"That's when the fight started," he said. "There were probably three rows of people involved. They kinda tumbled down two or three rows. It was quite a big group involved, probably 10 or 15.

"There were a few punches thrown. I don't know if any landed. Once it started, everyone stood up in front of us," he said, adding that he couldn't see anything after that.

Asked if the arguing fans had been drinking, Jones replied: "Oh, yeah."

Jones said this was his second Bears game. He frequently attends college football games.

"It's a different feel. A lot of it had to do with the alcohol probably. There's a lot more yelling and cussing involved. It's a different breed of fan. I'm used to going with college students. They tend not to get as rowdy. These were older guys - late 20s, early 30s," he said.

The incident Jones observed was typical of what public safety officers dealt with, said Kallmayer, who added that the worst incidents police observed involved physical fights that resulted in fans being taken to the hospital for broken bones caused by falls and teeth being knocked out.

"Closely follow that by some of the violent domestic disputes. We generally had at least one domestic at every game," he said.

All that said, Kallmayer said police were pleased that the number and kinds of problems they dealt with weren't any worse.

"Overall, we were pleased we didn't have as many problems as we expected to have. I'm really pleased with the way the local public safety folks got together and planned for these things. The collaboration was highly successful. I feel we had the appropriate numbers of officers working these games," he said.

Kallmayer said when public safety planning for the Bears began more than a year ago, those involved anticipated a lot more problems.

"If anybody had projected how well it would go from just a production standpoint, we probably would have laughed at them," he said. "We're glad to have it behind us."

Bears game-day crimes range from minor to moronic

The theft of items worth less than $300 was the most frequently charged crime committed at or near Memorial Stadium during Chicago Bears games.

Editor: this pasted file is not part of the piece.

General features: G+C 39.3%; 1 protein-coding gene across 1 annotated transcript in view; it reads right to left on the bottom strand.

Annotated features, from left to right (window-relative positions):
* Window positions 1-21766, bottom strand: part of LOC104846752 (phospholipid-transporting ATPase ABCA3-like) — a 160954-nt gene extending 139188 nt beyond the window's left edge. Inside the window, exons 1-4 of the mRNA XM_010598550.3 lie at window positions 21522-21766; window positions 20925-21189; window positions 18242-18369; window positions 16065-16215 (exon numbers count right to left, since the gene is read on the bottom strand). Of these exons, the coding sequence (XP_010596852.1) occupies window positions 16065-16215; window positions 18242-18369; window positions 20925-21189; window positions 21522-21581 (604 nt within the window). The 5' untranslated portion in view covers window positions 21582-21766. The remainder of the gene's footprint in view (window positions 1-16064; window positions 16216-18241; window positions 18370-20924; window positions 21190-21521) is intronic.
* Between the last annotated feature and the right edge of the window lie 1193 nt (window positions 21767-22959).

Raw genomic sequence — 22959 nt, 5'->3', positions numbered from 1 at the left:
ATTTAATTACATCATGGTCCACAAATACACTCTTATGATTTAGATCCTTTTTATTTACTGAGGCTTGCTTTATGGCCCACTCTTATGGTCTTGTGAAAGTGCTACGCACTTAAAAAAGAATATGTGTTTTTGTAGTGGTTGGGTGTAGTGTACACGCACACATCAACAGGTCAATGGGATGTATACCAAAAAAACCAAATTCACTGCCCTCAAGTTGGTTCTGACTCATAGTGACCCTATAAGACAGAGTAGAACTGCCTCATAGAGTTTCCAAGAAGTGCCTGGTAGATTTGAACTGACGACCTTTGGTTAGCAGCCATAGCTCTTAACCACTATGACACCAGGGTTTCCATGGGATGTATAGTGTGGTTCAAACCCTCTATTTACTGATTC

About a dozen people were charged with misdemeanor theft at or near the games, according to the Champaign County state's attorney's office.

A Riverside man tried to steal a compressed gas cylinder as he left the stadium. A Chicago man took money from unsuspecting fans to park in what was a free lot. Two others from Blue Island stole a cellphone from a woman's purse. A Champaign man stole a beer from a concession stand. Two men from Urbana and Brookfield stole a keg.

None of those is exactly the worst deeds in the broad scheme of crime, but they were charged, according to Champaign County State's Attorney John Piland, to "make sure no one got the wrong impression" about this community tolerating misbehavior.

First-time offenders who commit minor crimes are often diverted from the justice system to a program of public service in lieu of being charged. But that program is only for Champaign County residents, Piland said, and most of the people charged who might have qualified were from out of county.

Another 19 people were charged with the misdemeanor crimes of unlawful possession, consumption and delivery of alcohol; unlawful use of an ID; and misrepresentation of age by a minor.

The crime that probably got the most ink was that of ticket-scalping. Two people were charged with the felony offense of forgery for selling what were counterfeit tickets at the Green Bay Packers game, while three others were charged with the misdemeanor offense of selling tickets over face value.

Police said more than 100 people were either denied entry to the stadium or were ejected after trying to sit in seats held by legitimate ticket holders on the Monday night game. Victims reported paying up to $200 for fraudulent tickets.

Champaign attorney Ed Piraino said he represented close to a dozen clients, many of whose crimes were related to the misuse of alcohol.

One of his clients from Wheaton decided to "borrow" a UI golf cart to deliver his friend to a dormitory north of Memorial Stadium and ended up being charged with criminal trespass to a motor vehicle, a misdemeanor.

"They were easy cases. I had fun with them. They were very good clients who did stupid things," said Piraino, laughing all the way to the bank at anywhere from $1,000 to $1,500 charged per case.

At least eight people were charged with criminal trespass, a misdemeanor, because they had been told to leave the stadium for some misbehavior and refused. The same was generally true for another eight who were charged with resisting a peace officer.

The most serious felony charged was aggravated battery. At least seven people were charged with actually causing physical harm to someone else.